By Stephanie Zacharek
By Robrt L. Pela
By Aaron Cutler
By Amy Nicholson
By Simon Abrams
By Chris Klimek
By Nick Schager
By Stephanie Zacharek
There is a certain kind of white-male face--leathery, long, hollow-cheeked and often mustachioed--that immediately suggests evil petty authority. Many such faces are in evidence among the actors who play the cops in The Glass Shield, a melodrama about police corruption from the unfortunately obscure writer-director Charles Burnett. The air in the squad rooms and locker rooms where much of the film unfolds is heavy with Caucasian testosterone--the soil from which most movies are grown, and thus regarded by most moviemakers as a sweet fragrance. In Burnett's film, it's a stench. Still, it's exactly the environment to which the hero and heroine aspire. Two rookie officers, a black man (Michael Boatman) and a Jewish woman (Lori Petty), are desperate to be accepted in an otherwise all-white, all-male Southern California sheriff's department. Their assignment to this particular station appears be political--to pre-empt discrimination charges--but it backfires when the two join forces to expose a cover-up.
Boatman participates in the arrest of a young black man named Teddy (Ice Cube) for illegally carrying a gun in his car, and backs up his white partner's false story that the kid was pulled over for an illegal turn. Later, Boatman learns that Teddy is being charged with the murder of a white woman. Petty, present when the body was discovered, tells Boatman of her suspicions that it's a bum rap.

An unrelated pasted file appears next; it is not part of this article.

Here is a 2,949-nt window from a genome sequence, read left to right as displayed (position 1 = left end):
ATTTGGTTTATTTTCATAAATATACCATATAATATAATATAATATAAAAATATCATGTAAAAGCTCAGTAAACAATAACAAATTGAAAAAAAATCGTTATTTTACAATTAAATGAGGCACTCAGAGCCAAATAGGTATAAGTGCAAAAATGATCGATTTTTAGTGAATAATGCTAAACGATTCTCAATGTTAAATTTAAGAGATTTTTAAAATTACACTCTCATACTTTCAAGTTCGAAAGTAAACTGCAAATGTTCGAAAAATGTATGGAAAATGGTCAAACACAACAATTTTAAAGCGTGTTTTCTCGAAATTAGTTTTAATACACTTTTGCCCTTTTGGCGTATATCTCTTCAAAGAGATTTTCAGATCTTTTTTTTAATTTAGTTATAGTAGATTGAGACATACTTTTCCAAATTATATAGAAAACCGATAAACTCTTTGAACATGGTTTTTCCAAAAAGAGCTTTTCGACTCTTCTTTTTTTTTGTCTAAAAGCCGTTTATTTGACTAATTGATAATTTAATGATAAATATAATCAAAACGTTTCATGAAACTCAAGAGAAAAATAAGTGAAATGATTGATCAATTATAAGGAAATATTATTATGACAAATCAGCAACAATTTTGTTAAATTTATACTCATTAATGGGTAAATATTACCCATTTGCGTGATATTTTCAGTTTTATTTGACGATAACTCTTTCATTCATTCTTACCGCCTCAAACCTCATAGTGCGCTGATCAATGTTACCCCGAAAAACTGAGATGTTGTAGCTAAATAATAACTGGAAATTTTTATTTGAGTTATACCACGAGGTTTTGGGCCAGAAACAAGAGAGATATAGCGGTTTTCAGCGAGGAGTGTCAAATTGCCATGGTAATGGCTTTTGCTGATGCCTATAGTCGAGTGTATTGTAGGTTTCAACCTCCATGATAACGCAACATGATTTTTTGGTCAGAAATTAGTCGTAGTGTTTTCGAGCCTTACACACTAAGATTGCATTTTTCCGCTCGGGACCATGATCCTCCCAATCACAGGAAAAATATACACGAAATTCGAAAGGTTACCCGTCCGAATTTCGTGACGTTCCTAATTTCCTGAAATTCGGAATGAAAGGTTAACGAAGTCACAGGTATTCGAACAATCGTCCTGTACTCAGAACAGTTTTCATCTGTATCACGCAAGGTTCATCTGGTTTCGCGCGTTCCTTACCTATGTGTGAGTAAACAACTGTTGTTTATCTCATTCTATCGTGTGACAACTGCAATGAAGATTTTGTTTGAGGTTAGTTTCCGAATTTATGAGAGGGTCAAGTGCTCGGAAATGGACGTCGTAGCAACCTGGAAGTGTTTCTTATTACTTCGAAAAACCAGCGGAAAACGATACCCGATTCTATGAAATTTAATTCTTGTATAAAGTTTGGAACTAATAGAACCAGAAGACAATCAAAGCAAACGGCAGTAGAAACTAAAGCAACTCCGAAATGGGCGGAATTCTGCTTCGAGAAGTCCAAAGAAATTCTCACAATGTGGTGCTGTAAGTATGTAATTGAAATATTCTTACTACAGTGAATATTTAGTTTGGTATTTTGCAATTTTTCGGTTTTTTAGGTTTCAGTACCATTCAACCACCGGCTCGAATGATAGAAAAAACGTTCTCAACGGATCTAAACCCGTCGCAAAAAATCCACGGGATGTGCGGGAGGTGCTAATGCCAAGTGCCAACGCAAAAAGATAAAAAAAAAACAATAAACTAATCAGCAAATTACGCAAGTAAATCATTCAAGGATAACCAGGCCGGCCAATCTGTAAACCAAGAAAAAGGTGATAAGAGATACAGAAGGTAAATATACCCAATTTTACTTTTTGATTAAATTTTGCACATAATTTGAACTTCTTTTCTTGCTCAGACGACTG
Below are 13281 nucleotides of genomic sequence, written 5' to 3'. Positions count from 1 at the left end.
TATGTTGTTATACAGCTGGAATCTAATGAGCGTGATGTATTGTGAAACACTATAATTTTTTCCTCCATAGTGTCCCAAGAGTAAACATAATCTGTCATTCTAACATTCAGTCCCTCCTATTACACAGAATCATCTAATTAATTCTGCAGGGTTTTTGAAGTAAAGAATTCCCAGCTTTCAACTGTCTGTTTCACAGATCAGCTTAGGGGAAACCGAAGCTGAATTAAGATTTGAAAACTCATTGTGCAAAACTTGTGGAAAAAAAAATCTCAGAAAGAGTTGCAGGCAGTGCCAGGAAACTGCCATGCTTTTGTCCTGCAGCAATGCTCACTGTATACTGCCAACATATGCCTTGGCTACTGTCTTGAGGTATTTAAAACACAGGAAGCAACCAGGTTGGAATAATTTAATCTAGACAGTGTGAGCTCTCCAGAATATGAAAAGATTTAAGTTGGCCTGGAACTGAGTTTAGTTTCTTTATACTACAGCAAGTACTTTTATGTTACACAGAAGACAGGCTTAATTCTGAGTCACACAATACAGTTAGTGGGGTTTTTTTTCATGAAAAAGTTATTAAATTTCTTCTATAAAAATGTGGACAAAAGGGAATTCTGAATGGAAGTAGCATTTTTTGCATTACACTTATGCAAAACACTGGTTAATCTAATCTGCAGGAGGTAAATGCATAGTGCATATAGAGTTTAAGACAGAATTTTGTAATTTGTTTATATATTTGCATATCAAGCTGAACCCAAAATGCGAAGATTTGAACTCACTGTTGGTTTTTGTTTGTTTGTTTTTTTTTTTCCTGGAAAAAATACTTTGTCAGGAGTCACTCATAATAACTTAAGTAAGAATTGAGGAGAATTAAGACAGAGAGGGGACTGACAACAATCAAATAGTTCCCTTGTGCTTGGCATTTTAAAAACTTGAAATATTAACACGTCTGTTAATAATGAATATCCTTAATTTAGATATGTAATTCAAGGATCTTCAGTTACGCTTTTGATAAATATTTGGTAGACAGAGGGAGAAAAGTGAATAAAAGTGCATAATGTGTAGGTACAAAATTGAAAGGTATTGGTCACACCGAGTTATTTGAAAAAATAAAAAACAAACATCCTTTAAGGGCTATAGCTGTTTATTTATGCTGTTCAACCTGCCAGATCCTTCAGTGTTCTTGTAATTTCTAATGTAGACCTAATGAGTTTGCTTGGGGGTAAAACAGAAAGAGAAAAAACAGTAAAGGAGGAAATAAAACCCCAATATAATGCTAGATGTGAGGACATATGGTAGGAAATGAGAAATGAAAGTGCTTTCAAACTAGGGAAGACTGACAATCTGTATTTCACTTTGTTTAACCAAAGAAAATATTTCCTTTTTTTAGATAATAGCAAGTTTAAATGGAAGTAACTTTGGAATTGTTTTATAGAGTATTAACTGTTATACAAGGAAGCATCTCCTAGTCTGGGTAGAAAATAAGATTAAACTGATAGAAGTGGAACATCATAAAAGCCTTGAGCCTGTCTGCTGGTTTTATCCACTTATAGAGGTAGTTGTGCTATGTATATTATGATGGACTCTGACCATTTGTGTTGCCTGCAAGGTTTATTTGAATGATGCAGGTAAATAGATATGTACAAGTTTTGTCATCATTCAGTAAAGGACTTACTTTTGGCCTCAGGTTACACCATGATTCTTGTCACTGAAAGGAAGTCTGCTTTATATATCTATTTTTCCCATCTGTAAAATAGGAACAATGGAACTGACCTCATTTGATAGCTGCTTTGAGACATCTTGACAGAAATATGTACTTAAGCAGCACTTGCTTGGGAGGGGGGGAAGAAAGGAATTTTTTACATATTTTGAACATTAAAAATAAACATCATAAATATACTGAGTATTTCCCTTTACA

What follows is a wildly convoluted, nearly incomprehensible plot involving not only the two rookies, but also a large gallery of supporting characters, gleefully played by a bunch of first-rate character actors. There's Michael Ironside, M. Emmet Walsh and Richard Anderson as the odious, scheming senior cops, Elliott Gould as the murdered woman's husband, Natalija Nogulich as a shrewd judge, and the fine, underrated Bernie Casey as Teddy's wily lawyer, one of the best roles he's had in his long career.
Burnett is known, if at all, for his eerie domestic comedy To Sleep With Anger. Like The Glass Shield, it was a bit of an oblique head-scratcher--at least to one outside the African-American culture depicted--but its mysteriousness was haunting, and it featured the best performance that Danny Glover has given on film. As a more topical effort, The Glass Shield feels more dangerously uneven. Burnett shifts freely between scenes with the iron edge of potent and scary naturalism--like Teddy's arrest--and sequences full of sentiment, of bizarre, hysterical histrionics and of gratuitous plot twists.
Yet in the end, the film adds up. In the opening sequence, Burnett even finds a striking way to help us accept Boatman's improbably naive hero. Overall, The Glass Shield is one of the more original cinematic explorations of institutional racism. It's also one of the very few movies about the plight of young urban black men which resists the temptation to trade on the excitement value of blazing automatic weapons.
This very lack of conventional action scenes has handicapped the film commercially. It easily might not have seen theatrical release at all if not for the presence of the popular rapper Ice Cube, who is excellent in his very small role. As it is, The Glass Shield has been opened locally only at Mesa 6 discount theatre, which deserves a nod of gratitude for the booking. If you want to see this impressive oddity on a screen, catch it quickly; it's unlikely to last long.
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